I’ll start. I’ve posted periodically here about my dream live-looping “theremin for Ableton” project. Here’s the pitch: imagine you’re standing in front of your TV, being watched by Kinect (hooked up to a Windows PC). In one hand you’ve got a microphone, in the other hand a Wiimote. There’s a sphere in the center of the TV. You point the Wiimote at the sphere and pull the trigger; it turns red. Now you’re being recorded. You sing a measure or two and release the trigger. A second sphere splits off of the center one and floats off to the side, vibrating in time with what you sang. That second sphere is the sound you just made. You can point at it and press A to select it, then you can warp its sound (pitch, tempo, whatever) by pressing the cross-pad in different directions and waving your arms around. Hold the trigger while doing this to make the warping stick (e.g. to record the effects you’re applying). Point back at the center sphere (which represents your microphone) to apply effects to your voice or to record additional loops.
Basically, this is a gestural direct manipulation Kinect/Wiimote interface for doing live-looping performance, where the sounds you make become visible things you can grab and further manipulate. It’s kind of like a holodeck symphony, implemented as a Windows XNA app.
Ultimately I’d like the sound spheres/blobs to be colorized based on an FFT spectrum analysis (so you can visually see what the sound sounds like), to have a beat indicator so you can beatmatch different sounds, and to have sound effects alter the visual appearance (apply reverb and the sphere gets some mirror-image copies; apply stereo and the sphere distorts to show where the stereo is going; apply pitch shifting and watch the spectrum change). The PC should also have two video outputs, so you can perform in front of an audience, facing the audience, with a monitor in front of you (showing an over-the-shoulder third-person Kinect wireframe and the sound spheres you’re conducting, including various UI elements – this is what you watch while performing), and a projector in back of you (showing an audience-viewpoint rendering of the same scene, with your wireframe conducting the sound spheres, and considerably more flash and dazzle). The audience should be able to see as well as hear the whole soundscape you’re creating.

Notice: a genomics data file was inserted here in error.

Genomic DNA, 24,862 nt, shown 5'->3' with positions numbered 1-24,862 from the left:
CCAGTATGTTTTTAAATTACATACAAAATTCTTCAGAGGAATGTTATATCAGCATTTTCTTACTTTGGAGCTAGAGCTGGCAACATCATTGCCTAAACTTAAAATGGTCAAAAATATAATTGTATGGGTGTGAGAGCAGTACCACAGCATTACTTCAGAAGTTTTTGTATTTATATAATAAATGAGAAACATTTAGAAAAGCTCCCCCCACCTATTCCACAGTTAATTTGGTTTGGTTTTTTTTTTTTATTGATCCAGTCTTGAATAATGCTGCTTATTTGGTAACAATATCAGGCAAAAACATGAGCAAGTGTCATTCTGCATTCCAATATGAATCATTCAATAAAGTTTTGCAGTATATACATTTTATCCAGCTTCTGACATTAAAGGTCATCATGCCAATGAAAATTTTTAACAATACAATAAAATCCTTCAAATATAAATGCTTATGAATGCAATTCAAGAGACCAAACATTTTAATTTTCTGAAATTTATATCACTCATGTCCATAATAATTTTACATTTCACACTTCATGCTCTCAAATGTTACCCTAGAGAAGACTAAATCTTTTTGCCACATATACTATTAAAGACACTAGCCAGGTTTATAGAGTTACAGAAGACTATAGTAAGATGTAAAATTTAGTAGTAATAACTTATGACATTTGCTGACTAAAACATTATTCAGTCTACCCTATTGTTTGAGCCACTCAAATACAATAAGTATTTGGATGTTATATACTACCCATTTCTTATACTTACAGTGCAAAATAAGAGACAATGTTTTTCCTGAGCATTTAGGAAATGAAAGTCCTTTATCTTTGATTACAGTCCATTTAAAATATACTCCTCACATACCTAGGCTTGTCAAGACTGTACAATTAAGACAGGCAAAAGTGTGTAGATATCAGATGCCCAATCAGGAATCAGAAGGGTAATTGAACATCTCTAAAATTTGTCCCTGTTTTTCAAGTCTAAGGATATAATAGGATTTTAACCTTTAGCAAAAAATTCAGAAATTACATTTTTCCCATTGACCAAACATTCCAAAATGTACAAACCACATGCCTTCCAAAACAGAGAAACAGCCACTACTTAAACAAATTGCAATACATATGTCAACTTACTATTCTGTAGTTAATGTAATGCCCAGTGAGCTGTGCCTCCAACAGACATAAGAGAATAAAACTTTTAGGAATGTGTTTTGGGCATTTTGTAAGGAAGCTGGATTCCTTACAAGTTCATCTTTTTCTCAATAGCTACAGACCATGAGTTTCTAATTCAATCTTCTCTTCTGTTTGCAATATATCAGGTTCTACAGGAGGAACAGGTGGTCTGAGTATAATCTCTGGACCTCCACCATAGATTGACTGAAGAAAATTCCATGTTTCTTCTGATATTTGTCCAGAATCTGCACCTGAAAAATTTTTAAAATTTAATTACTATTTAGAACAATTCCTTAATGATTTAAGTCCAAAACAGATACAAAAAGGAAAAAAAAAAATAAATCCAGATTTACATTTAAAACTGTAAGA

It’s been very slow to get going, partly because I know almost nothing about audio processing. So over the last year I’ve been researching Ableton Live (which is cool – I even splurged and bought a copy – but which doesn’t seem to have the real-time flexibility that I want for this), ASIO for low-latency audio, various random audio and FFT libraries (NAudio, Math.NET), ways to get Wiimote data to a PC via .NET (WiimoteLib), and so forth.
I’ve also been thinking hard about how the hell to architect this thing so that it’s reasonably pleasant to prototype with. Got a tiny hierarchical state machine library and a tiny XNA scene graph library, developing plans for how to represent the evolving performance (so it can be saved and replayed), that sort of thing.
I asked around about how to use ASIO from .NET recently, and got two solid pointers to the BASS audio library, which truly seems like the shit. Dropped their sample code into my XNA game app and it worked the first time. Documentation seems good, forums are active, this thing looks like it will save me months. So that’s awesome.
The one big remaining missing piece is the Windows Kinect SDK, which is supposed to be out more or less anytime now. I also need to buy a bluetooth receiver and an actual Wiimote. Once I have those things, all the pieces will be in place, and it’s just a matter of flinging a lot of C# around and prototyping like hell while trying not to get my goddamned right-hand coordinate spaces mixed up. (I have never been that much of a math nut…)
Anyway, that’s the hacking project I can talk about. There’s another one I’m being mentored on at work, but that one is still hush-hush.
What about you all?